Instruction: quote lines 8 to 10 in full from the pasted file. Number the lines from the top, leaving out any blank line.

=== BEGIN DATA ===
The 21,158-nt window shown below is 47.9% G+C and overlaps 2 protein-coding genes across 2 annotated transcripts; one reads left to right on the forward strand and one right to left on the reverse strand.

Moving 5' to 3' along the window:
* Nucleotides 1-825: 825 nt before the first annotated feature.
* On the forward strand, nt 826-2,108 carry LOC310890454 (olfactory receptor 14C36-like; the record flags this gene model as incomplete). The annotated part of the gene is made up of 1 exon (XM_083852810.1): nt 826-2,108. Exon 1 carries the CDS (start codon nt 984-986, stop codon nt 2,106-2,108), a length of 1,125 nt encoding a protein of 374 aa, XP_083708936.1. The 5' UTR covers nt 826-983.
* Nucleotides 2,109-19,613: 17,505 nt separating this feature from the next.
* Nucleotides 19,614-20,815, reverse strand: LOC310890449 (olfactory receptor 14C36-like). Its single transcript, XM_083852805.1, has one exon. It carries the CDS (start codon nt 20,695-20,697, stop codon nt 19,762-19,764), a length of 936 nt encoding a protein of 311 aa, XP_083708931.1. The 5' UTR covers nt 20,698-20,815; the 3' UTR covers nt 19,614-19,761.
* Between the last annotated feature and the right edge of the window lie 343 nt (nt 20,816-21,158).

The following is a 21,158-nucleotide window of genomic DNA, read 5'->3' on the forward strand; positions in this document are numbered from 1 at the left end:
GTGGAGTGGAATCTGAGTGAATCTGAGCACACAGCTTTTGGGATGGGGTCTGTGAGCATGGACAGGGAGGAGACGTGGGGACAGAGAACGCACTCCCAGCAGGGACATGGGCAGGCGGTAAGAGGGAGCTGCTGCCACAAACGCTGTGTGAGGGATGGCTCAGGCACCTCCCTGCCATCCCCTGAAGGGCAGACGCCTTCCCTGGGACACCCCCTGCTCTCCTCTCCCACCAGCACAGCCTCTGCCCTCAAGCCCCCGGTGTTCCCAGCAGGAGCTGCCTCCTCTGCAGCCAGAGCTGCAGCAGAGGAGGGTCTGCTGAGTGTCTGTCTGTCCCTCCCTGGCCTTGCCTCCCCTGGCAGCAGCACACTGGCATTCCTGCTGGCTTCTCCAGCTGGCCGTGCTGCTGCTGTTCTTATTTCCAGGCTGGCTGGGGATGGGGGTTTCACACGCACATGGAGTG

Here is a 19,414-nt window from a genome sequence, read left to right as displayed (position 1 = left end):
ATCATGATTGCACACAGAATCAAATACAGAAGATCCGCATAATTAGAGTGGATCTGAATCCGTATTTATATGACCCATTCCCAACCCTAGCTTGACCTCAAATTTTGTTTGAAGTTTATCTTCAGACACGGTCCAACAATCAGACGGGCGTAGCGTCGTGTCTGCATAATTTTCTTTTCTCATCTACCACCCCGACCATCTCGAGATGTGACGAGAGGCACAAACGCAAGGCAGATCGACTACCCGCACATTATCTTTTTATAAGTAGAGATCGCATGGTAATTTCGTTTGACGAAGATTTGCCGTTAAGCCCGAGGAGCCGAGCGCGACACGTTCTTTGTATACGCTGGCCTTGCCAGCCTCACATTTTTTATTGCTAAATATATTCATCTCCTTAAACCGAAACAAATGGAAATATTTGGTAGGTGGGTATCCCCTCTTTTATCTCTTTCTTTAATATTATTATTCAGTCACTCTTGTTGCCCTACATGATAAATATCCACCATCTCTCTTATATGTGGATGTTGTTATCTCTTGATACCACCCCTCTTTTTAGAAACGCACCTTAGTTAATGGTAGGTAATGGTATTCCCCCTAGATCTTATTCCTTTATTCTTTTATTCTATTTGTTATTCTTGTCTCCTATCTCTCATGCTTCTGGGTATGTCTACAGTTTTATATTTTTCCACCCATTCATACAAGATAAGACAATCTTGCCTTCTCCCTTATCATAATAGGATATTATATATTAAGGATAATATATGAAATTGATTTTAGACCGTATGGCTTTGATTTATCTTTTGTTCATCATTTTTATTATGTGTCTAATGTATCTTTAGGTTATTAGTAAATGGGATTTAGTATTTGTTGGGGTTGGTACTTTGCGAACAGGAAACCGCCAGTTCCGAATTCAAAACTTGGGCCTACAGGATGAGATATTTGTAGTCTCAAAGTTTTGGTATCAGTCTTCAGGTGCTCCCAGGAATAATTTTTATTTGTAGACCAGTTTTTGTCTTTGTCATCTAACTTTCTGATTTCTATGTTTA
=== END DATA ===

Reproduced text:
The following is a 21,158-nucleotide window of genomic DNA, read 5'->3' on the forward strand; positions in this document are numbered from 1 at the left end:
GTGGAGTGGAATCTGAGTGAATCTGAGCACACAGCTTTTGGGATGGGGTCTGTGAGCATGGACAGGGAGGAGACGTGGGGACAGAGAACGCACTCCCAGCAGGGACATGGGCAGGCGGTAAGAGGGAGCTGCTGCCACAAACGCTGTGTGAGGGATGGCTCAGGCACCTCCCTGCCATCCCCTGAAGGGCAGACGCCTTCCCTGGGACACCCCCTGCTCTCCTCTCCCACCAGCACAGCCTCTGCCCTCAAGCCCCCGGTGTTCCCAGCAGGAGCTGCCTCCTCTGCAGCCAGAGCTGCAGCAGAGGAGGGTCTGCTGAGTGTCTGTCTGTCCCTCCCTGGCCTTGCCTCCCCTGGCAGCAGCACACTGGCATTCCTGCTGGCTTCTCCAGCTGGCCGTGCTGCTGCTGTTCTTATTTCCAGGCTGGCTGGGGATGGGGGTTTCACACGCACATGGAGTG

Here is a 19,414-nt window from a genome sequence, read left to right as displayed (position 1 = left end):